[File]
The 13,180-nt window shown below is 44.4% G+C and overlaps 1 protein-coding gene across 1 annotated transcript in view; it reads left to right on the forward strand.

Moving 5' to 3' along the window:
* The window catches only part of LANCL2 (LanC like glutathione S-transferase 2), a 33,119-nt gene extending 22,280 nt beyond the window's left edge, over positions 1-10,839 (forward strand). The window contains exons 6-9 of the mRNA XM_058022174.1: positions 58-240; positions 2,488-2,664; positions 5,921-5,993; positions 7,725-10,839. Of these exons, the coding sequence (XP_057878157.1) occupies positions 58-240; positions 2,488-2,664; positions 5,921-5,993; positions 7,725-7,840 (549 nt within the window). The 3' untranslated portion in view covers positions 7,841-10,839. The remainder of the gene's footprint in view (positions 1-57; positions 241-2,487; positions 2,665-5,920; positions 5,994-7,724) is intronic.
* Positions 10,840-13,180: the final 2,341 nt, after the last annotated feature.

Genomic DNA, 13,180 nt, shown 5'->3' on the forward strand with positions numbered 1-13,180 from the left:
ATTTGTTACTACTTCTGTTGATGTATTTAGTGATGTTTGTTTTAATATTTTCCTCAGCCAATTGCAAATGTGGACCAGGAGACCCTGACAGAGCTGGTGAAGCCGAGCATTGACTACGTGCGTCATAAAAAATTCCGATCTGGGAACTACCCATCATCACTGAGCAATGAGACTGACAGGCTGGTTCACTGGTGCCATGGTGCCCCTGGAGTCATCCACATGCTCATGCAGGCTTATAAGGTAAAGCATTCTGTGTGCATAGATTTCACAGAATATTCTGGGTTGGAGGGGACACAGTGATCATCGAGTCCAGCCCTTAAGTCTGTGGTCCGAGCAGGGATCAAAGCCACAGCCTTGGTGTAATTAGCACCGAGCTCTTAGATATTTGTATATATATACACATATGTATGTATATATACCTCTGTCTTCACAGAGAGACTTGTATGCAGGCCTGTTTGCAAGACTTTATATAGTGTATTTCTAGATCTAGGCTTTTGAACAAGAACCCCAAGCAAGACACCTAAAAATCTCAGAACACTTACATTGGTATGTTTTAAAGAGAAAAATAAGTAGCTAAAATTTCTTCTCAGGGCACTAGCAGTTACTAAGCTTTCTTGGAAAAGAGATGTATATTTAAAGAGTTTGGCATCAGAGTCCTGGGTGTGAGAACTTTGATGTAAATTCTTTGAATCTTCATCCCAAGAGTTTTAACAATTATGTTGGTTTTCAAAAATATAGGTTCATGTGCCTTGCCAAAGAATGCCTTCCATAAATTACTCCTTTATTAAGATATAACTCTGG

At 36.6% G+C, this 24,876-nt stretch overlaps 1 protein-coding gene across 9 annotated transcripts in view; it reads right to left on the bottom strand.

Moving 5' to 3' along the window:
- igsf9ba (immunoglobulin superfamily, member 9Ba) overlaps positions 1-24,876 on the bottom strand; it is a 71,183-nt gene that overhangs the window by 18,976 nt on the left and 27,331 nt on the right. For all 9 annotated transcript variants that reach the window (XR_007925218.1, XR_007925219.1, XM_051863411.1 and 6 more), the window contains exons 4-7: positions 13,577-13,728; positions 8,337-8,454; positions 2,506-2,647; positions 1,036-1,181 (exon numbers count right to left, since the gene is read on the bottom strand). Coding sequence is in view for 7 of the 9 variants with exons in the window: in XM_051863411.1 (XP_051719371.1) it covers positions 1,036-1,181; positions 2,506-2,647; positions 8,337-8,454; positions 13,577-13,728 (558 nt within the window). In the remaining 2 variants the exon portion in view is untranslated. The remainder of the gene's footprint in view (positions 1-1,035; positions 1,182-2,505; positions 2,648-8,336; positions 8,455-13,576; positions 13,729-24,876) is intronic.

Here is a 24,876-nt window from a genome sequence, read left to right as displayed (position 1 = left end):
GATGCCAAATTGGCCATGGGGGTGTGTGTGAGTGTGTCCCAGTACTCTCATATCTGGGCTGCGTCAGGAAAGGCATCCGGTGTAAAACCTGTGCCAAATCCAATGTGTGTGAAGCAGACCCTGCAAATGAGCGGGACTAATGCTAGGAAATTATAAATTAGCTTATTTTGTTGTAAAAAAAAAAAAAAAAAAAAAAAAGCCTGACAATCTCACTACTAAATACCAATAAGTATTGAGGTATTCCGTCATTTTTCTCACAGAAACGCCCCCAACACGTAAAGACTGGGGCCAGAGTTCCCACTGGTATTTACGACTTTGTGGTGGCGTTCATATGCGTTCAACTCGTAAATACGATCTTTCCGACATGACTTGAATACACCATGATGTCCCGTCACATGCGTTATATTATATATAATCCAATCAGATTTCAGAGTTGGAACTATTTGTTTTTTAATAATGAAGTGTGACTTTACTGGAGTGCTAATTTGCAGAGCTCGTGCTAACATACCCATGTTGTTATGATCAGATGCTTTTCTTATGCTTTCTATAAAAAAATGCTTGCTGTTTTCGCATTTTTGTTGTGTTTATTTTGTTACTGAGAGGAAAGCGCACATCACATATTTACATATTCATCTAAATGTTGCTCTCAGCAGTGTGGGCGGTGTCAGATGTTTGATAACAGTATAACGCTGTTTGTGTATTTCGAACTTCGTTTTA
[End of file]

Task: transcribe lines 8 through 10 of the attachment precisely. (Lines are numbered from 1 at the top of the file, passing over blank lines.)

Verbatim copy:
Moving 5' to 3' along the window:
- igsf9ba (immunoglobulin superfamily, member 9Ba) overlaps positions 1-24,876 on the bottom strand; it is a 71,183-nt gene that overhangs the window by 18,976 nt on the left and 27,331 nt on the right. For all 9 annotated transcript variants that reach the window (XR_007925218.1, XR_007925219.1, XM_051863411.1 and 6 more), the window contains exons 4-7: positions 13,577-13,728; positions 8,337-8,454; positions 2,506-2,647; positions 1,036-1,181 (exon numbers count right to left, since the gene is read on the bottom strand). Coding sequence is in view for 7 of the 9 variants with exons in the window: in XM_051863411.1 (XP_051719371.1) it covers positions 1,036-1,181; positions 2,506-2,647; positions 8,337-8,454; positions 13,577-13,728 (558 nt within the window). In the remaining 2 variants the exon portion in view is untranslated. The remainder of the gene's footprint in view (positions 1-1,035; positions 1,182-2,505; positions 2,648-8,336; positions 8,455-13,576; positions 13,729-24,876) is intronic.

Here is a 24,876-nt window from a genome sequence, read left to right as displayed (position 1 = left end):